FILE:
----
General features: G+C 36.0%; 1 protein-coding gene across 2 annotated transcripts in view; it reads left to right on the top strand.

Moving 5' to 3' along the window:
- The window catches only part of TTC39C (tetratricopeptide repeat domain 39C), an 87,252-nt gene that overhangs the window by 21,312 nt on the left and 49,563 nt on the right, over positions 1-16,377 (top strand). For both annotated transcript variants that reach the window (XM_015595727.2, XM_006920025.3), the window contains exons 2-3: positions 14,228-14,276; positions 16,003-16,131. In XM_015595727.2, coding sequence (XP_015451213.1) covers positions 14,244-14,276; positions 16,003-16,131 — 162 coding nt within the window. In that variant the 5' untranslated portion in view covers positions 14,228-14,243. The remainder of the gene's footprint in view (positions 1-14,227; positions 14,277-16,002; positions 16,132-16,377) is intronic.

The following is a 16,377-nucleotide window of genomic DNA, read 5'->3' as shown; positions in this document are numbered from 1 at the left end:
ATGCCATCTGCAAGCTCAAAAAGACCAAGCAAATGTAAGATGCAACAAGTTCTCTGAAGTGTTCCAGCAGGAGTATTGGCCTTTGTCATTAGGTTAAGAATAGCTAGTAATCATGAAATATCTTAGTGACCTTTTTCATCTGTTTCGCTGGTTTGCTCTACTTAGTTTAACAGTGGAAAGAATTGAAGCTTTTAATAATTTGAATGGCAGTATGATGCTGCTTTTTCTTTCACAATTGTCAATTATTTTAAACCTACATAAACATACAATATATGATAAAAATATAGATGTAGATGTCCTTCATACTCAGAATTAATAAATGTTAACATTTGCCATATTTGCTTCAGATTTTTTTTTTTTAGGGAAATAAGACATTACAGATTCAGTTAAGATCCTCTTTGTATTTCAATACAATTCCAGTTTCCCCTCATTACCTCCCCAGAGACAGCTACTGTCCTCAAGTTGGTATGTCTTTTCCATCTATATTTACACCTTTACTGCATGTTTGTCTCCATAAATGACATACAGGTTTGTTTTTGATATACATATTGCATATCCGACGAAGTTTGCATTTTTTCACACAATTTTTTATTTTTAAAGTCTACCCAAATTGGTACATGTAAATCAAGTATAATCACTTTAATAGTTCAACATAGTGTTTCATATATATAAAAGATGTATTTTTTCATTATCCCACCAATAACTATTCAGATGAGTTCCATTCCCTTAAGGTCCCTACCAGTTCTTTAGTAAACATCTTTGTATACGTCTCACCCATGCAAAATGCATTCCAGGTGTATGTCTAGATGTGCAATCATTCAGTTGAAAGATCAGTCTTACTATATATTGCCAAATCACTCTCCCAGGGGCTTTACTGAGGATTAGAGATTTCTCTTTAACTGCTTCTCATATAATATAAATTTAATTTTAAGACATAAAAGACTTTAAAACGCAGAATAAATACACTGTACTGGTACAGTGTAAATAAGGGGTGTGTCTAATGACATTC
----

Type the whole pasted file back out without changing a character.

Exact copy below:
General features: G+C 36.0%; 1 protein-coding gene across 2 annotated transcripts in view; it reads left to right on the top strand.

Moving 5' to 3' along the window:
- The window catches only part of TTC39C (tetratricopeptide repeat domain 39C), an 87,252-nt gene that overhangs the window by 21,312 nt on the left and 49,563 nt on the right, over positions 1-16,377 (top strand). For both annotated transcript variants that reach the window (XM_015595727.2, XM_006920025.3), the window contains exons 2-3: positions 14,228-14,276; positions 16,003-16,131. In XM_015595727.2, coding sequence (XP_015451213.1) covers positions 14,244-14,276; positions 16,003-16,131 — 162 coding nt within the window. In that variant the 5' untranslated portion in view covers positions 14,228-14,243. The remainder of the gene's footprint in view (positions 1-14,227; positions 14,277-16,002; positions 16,132-16,377) is intronic.

The following is a 16,377-nucleotide window of genomic DNA, read 5'->3' as shown; positions in this document are numbered from 1 at the left end:
ATGCCATCTGCAAGCTCAAAAAGACCAAGCAAATGTAAGATGCAACAAGTTCTCTGAAGTGTTCCAGCAGGAGTATTGGCCTTTGTCATTAGGTTAAGAATAGCTAGTAATCATGAAATATCTTAGTGACCTTTTTCATCTGTTTCGCTGGTTTGCTCTACTTAGTTTAACAGTGGAAAGAATTGAAGCTTTTAATAATTTGAATGGCAGTATGATGCTGCTTTTTCTTTCACAATTGTCAATTATTTTAAACCTACATAAACATACAATATATGATAAAAATATAGATGTAGATGTCCTTCATACTCAGAATTAATAAATGTTAACATTTGCCATATTTGCTTCAGATTTTTTTTTTTTAGGGAAATAAGACATTACAGATTCAGTTAAGATCCTCTTTGTATTTCAATACAATTCCAGTTTCCCCTCATTACCTCCCCAGAGACAGCTACTGTCCTCAAGTTGGTATGTCTTTTCCATCTATATTTACACCTTTACTGCATGTTTGTCTCCATAAATGACATACAGGTTTGTTTTTGATATACATATTGCATATCCGACGAAGTTTGCATTTTTTCACACAATTTTTTATTTTTAAAGTCTACCCAAATTGGTACATGTAAATCAAGTATAATCACTTTAATAGTTCAACATAGTGTTTCATATATATAAAAGATGTATTTTTTCATTATCCCACCAATAACTATTCAGATGAGTTCCATTCCCTTAAGGTCCCTACCAGTTCTTTAGTAAACATCTTTGTATACGTCTCACCCATGCAAAATGCATTCCAGGTGTATGTCTAGATGTGCAATCATTCAGTTGAAAGATCAGTCTTACTATATATTGCCAAATCACTCTCCCAGGGGCTTTACTGAGGATTAGAGATTTCTCTTTAACTGCTTCTCATATAATATAAATTTAATTTTAAGACATAAAAGACTTTAAAACGCAGAATAAATACACTGTACTGGTACAGTGTAAATAAGGGGTGTGTCTAATGACATTC